Take your gun to work? Some are glad it's legal in Indiana now

For one, having a fellow restaurant owner killed during a robbery scared him into getting a permit to carry his gun. For another, witnessing a domestic situation spill over into the workplace and leave a co-worker dead scared her into ensuring everyone gets home from work safely every day.

Posted on March 21, 2010 at 1:00 a.m. | Updated on March 21, 2010 at 3:08 p.m.

ELKHART -- For one, having a fellow restaurant owner killed during a robbery scared him into getting a permit to carry his gun.

For another, witnessing a domestic situation spill over into the workplace and leave a co-worker dead scared her into ensuring everyone gets home from work safely every day.

The experiences of Mickey Skoulos, owner of Sunrise Cafe on Beardsley Avenue, and Ariann Lawhorn, human resources manager at Mid-City Supply Co. on Industrial Parkway, shape their views of the "take your gun to work" bill that Gov. Mitch Daniels signed Thursday. The new law, which passed handily through the Indiana General Assembly, allows Hoosiers to keep firearms locked in their vehicles while they are at work with exceptions made for places like schools, daycare centers, prisons and shelters.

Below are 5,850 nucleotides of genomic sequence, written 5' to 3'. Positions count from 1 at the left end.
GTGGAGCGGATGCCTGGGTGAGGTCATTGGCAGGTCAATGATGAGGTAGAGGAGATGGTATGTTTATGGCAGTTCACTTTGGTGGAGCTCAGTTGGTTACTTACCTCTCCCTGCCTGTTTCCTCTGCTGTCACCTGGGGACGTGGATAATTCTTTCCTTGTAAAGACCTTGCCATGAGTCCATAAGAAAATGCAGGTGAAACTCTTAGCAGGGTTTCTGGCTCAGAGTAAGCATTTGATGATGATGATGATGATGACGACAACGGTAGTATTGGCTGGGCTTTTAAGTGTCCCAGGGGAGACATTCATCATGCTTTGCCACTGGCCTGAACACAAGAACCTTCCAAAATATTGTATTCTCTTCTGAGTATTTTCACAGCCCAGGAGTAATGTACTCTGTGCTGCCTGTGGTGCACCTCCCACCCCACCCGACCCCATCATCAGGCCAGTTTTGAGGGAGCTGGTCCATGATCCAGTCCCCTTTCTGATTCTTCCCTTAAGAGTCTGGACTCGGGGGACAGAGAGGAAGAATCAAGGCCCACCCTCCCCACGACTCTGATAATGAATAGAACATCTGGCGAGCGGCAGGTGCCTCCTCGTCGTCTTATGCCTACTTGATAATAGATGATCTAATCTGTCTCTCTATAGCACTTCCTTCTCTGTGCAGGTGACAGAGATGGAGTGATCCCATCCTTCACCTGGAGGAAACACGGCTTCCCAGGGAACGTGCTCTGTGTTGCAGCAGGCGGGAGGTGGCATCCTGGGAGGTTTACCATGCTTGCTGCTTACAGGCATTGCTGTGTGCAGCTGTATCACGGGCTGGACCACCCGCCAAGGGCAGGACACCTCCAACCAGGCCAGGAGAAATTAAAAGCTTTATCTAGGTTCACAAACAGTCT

Currently, Indiana employers are able to set their own policies regarding guns at their facilities, said Terry Dawson, partner at Barnes & Thornburg in Indianapolis. This law, when it takes effect July 1, will prohibit businesses from banning weapons at their work sites which is creating tension between the Second Amendment right to bear arms and companies' right to control the properties they own.

While an expected legal battle would focus on the question of which is the prevailing right, Skoulos and Lawhorn have opinions colored by the horrible acts of violence that have touched their lives.

Skoulos agrees with the law, believing gun owners who have a permit to carry have the right to keep their weapons with them.

"They should have that right," he said. "The bad people already have access."

Lawhorn disagrees with the law, maintaining that giving ready access to firearms will make Indiana businesses more unsafe.

"I hope everybody everywhere, myself included, gets to go home at the end of the day," she said. "It's my opinion having access to weapons increases the potential that they will be used."